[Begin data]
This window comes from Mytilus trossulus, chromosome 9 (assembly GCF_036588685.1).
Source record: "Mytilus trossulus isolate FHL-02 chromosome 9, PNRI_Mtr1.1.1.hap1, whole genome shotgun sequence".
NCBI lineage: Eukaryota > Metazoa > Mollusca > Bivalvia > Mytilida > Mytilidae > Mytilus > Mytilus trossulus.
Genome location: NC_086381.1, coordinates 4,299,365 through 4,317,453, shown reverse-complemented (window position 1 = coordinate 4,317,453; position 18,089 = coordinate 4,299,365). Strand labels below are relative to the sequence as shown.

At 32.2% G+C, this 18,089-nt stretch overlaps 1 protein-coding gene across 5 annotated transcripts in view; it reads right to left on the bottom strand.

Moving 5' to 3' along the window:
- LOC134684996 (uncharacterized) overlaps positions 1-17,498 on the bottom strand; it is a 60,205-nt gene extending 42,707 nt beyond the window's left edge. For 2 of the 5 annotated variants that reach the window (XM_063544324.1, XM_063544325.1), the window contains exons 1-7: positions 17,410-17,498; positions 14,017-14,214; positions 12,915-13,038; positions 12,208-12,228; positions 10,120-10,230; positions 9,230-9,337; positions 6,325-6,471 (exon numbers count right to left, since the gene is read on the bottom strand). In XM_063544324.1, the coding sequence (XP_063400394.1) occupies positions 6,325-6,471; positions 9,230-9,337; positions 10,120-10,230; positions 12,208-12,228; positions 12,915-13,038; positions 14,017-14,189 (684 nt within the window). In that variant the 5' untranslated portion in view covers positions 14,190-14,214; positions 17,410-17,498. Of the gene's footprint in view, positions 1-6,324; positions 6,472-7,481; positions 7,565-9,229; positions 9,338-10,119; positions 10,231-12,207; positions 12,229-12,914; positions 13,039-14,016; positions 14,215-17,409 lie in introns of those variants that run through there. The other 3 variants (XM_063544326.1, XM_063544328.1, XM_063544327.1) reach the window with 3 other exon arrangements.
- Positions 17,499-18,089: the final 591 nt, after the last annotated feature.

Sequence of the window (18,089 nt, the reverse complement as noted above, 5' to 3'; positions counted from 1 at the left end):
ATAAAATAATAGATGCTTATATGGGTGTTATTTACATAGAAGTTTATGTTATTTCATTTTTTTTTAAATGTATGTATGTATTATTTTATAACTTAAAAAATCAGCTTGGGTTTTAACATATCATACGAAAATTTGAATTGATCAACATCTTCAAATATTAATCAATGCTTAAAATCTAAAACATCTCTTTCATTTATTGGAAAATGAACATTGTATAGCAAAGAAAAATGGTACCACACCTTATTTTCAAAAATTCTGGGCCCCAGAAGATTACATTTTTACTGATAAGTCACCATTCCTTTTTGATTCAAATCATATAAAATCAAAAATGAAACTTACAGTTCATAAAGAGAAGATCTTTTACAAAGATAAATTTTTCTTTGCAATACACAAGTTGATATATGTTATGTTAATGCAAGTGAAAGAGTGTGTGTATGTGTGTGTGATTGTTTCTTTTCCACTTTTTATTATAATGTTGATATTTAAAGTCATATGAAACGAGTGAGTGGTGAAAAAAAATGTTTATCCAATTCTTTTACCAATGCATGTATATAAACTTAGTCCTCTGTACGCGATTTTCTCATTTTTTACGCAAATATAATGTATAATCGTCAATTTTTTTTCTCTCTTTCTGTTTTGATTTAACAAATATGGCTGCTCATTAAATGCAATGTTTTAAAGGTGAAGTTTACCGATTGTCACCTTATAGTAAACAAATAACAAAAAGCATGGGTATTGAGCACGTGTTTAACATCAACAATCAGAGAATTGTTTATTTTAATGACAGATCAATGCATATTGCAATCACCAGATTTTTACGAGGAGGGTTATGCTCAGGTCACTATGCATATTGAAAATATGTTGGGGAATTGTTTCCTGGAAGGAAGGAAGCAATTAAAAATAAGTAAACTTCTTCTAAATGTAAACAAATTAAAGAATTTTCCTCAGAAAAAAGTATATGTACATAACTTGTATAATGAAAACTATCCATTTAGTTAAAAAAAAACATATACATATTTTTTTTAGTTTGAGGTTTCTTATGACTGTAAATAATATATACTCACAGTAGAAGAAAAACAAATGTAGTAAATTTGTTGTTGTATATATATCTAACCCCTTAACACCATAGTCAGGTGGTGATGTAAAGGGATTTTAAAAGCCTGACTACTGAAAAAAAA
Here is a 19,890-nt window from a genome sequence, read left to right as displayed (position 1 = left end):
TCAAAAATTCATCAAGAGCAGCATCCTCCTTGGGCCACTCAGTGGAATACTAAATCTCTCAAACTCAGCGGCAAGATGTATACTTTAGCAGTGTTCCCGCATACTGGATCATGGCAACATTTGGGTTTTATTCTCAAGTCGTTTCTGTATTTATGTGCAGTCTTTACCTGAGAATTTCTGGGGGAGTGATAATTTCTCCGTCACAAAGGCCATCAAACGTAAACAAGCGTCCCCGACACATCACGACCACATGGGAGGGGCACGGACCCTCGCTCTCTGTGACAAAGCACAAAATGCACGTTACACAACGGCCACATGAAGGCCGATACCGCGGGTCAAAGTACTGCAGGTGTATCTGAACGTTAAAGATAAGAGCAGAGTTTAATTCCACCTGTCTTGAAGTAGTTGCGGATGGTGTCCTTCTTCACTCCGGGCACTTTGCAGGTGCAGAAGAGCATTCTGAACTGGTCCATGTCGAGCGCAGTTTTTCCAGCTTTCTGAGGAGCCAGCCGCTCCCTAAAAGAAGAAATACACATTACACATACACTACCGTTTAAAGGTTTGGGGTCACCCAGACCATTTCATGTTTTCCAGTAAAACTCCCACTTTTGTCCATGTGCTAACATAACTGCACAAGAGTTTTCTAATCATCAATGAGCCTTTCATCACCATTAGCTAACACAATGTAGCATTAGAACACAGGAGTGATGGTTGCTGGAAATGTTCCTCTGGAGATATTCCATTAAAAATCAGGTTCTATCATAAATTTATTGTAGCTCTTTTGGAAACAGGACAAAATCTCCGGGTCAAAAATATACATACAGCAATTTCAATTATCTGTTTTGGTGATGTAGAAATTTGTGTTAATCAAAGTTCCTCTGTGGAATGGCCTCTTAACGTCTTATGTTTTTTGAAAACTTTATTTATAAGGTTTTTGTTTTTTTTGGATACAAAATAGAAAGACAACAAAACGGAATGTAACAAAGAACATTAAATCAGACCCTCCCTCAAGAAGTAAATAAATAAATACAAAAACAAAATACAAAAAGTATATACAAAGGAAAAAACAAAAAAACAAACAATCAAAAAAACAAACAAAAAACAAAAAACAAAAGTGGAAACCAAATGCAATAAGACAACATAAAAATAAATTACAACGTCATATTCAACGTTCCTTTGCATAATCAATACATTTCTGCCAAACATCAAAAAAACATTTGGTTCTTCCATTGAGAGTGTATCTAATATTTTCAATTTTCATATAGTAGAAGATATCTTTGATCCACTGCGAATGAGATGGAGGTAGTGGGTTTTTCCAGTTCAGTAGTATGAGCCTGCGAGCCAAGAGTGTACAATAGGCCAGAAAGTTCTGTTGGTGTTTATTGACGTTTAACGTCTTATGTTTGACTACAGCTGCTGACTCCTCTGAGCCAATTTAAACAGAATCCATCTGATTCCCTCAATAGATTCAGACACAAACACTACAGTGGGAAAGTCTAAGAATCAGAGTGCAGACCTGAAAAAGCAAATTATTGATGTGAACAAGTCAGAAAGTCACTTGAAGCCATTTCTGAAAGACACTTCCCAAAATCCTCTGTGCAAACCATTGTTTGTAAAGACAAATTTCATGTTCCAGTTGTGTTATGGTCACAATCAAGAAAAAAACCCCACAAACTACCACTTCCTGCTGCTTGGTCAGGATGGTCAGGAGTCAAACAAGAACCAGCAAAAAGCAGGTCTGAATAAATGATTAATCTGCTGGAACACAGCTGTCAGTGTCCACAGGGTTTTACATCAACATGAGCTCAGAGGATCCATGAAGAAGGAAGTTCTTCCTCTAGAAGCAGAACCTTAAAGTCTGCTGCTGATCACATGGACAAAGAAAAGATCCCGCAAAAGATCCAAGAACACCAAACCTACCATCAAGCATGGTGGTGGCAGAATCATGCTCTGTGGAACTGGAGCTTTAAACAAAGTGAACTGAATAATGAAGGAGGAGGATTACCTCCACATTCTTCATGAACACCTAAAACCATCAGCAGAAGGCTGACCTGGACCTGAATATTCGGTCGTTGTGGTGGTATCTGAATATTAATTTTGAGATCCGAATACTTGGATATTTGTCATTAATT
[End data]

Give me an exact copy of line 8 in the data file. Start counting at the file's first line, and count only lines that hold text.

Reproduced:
- Positions 17,499-18,089: the final 591 nt, after the last annotated feature.